Close site search

Simply start typing to search Changeboard and then press enter

The little extras to people performance

Posted on from PurpleCubed

How can the little things such as really understanding the characteristics of people in your business, providing a clear wellbeing culture and offering benefits make a real difference to performance?

Wellbeing: healthy=productive=profitable

There are clear bottom-line benefits to having a healthy and happy workforce – it’s not just a fluffy notion. Not only can it help reduce absenteeism, improve engagement levels and increase retention but it can encourage creativity and innovation as well.

Creating a wellbeing culture doesn’t have to cost the earth. There are several relatively low investment options which can be carried out immediately; giving out the strong message that you do care about your people and their wellbeing.

Some of our suggestions include making healthy drinks and plenty of water available, free fruit and healthy snacks, quiet areas, use of headphones for those focusing on work in a noisy environment; encourage exercise, in-chair massage and random acts of kindness.

Work-life balance is also a vital component of a wellbeing culture and nowadays people demand it, with great places to work offering it. In order to offer a clear work-life balance policy you need to identify and understand the organisation and employee needs and aspirations. Then you should engage the leadership team and managers in order to build a supportive environment for implementation.

Once agreed, communicate the policy to all making it clear what the non-negotiables are. And most importantly, monitor, evaluate and evolve – not everyone gets it right first time.

The generation game: why it matters

Generation theory is a subject that is sometime contentious. There is plenty of evidence, however, to demonstrate that it’s well-grounded and sound.

Generation theory seeks to explain how individuals born within one generation (approximately a 20 year period) will have a different view of the world from those born in another. This is because each generation is shaped by different economic, environmental and social norms.

At learnpurple we tend to split the generations by music... So if you bought your first piece of music on vinyl it’s likely you’re a baby boomer (born 1945 – 1961), if you first bought on tapes or maybe very early CDs then you’d be a generation X (1962 – 1981) and if it was CDs and digital music then you’re a generation Y (1982 – 2001).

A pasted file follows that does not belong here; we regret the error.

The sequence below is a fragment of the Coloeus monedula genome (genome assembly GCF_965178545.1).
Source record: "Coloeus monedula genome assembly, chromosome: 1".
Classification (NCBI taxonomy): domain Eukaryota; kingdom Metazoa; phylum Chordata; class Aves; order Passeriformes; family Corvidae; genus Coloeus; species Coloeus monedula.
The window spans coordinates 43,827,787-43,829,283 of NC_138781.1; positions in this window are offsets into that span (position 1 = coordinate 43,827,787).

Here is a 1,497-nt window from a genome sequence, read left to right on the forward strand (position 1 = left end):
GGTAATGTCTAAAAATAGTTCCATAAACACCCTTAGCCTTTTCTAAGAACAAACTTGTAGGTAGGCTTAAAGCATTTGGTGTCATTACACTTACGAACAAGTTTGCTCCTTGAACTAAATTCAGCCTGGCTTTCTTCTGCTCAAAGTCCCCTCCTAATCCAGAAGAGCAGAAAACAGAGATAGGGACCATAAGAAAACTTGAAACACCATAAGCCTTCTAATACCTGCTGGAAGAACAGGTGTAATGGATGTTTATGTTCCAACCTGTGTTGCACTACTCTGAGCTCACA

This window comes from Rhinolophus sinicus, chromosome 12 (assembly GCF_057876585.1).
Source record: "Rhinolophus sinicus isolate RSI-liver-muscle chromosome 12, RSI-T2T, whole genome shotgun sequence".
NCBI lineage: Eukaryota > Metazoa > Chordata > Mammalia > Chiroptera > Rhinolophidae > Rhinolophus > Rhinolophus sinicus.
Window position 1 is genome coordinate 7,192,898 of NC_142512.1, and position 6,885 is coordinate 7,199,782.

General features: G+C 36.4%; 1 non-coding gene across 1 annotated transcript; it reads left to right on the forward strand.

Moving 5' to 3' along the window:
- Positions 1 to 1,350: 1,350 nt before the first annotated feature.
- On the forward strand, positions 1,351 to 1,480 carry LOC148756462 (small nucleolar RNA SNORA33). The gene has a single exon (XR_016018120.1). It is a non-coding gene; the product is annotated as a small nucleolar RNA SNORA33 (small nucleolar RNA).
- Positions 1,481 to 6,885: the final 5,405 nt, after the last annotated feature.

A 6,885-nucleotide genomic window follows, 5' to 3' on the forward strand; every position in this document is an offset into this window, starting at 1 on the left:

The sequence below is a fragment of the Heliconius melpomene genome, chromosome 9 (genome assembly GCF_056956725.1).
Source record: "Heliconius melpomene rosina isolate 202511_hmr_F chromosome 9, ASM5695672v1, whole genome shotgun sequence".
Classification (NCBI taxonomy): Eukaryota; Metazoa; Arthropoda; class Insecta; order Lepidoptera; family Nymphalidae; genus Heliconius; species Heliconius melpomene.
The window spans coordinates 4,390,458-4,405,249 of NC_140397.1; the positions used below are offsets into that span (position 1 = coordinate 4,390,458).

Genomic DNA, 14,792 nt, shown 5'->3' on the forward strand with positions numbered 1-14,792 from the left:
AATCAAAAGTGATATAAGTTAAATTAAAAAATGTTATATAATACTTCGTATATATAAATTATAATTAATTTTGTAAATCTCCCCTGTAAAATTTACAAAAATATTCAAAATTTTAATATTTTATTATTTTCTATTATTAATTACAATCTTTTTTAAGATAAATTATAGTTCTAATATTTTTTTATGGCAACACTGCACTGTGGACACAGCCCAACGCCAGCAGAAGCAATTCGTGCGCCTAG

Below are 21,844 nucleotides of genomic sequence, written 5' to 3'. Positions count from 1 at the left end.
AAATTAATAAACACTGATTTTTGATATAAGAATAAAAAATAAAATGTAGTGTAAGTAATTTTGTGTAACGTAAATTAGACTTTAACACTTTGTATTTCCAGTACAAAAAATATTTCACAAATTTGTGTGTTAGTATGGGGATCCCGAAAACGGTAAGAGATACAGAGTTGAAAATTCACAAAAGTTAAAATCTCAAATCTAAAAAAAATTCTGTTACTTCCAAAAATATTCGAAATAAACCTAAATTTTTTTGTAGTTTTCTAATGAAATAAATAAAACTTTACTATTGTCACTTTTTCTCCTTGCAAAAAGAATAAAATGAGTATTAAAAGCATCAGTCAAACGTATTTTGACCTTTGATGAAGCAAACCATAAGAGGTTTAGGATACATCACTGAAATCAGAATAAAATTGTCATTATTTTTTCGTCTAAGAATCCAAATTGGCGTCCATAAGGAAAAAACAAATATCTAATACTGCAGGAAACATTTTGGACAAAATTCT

Each generation tends to have different characteristics which could cause potential distrust or conflict in business. For example, baby boomers have an attitude of ‘live to work’ whereas generation X believe they ‘work to live’ and gen Y, well they ‘work to fund lifestyle’.

It’s easy to see how disparity can happen which highlights the need to be mindful of all generations and points of view, to treat people as individuals and for leaders to understand that the people they manage may well be very different to themselves.

Benefits that excite and enthuse

Let’s not beat around the bush...Benefits are boring. The word is dull, it doesn’t do anything for excitement and as a result many employees don’t understand what it means for them or their families – how they can actually, benefit?! Yet benefits are something organisations have to offer in order to attract and retain the top talent and beat the competition.

Benefits are something which should be led from the top – it’s not just an HR initiative. Working on the basis that people are individuals, we would strongly recommend avoiding a blanket approach, instead taking a flexible approach to benefits – one person may prefer extra holiday over a Christmas gift.

Involve your people; find out what sorts of things would make a real difference to their lives while making you a better place to work. Then decide what is actually feasible, or have a group of employees do this. Once agreed get organised and deliver the benefit consistently; constantly communicating and ensuring your people fully understand what this means to them.

Choosing benefits is also about being appropriate. Make sure the benefits you offer don’t offend or alienate anyone and that it is in-line with you as an organisation; culturally, fit with brand, products and services and field of work. Overall it’s a tricky balance, but when done well it’s a great thing.

Hear the podcast

Listen to the podcast below

Get content similar to this article

You can cancel email alerts at any time

Content by email

Thanks! You have been subscribed to receive emails about the following subjects.

Get more with Changeboard

Changeboard is a global HR jobs site, career advice resource and events platform to help HR and recruitment professionals find the perfect job to progress their careers. We're here to help you change the way you work.

Register now

Changeboard Magazine

Changeboard is read by more than 22,000 senior leaders in print and 85,000 online.

  • Get Changeboard Magazine
    online

  • Get Changeboard Magazine
    on mobile

  • Get Changeboard Magazine
    in print

Subscribe to Changeboard today for:

  • Engaging and relevant decision-support content
  • Exclusive interviews with CEOs & HR leaders
  • In-depth profiles, case studies & insights from progressive senior HR & resourcing practitioners
  • Stimulating career advice, delivered in bitesized chunks to help busy professionals advance their careers efficiently.
Get the Changeboard magazine
Get Changeboard Magazine
Loading

Job search saved

Your search has been successfully saved.

Register or log in to manage job alerts.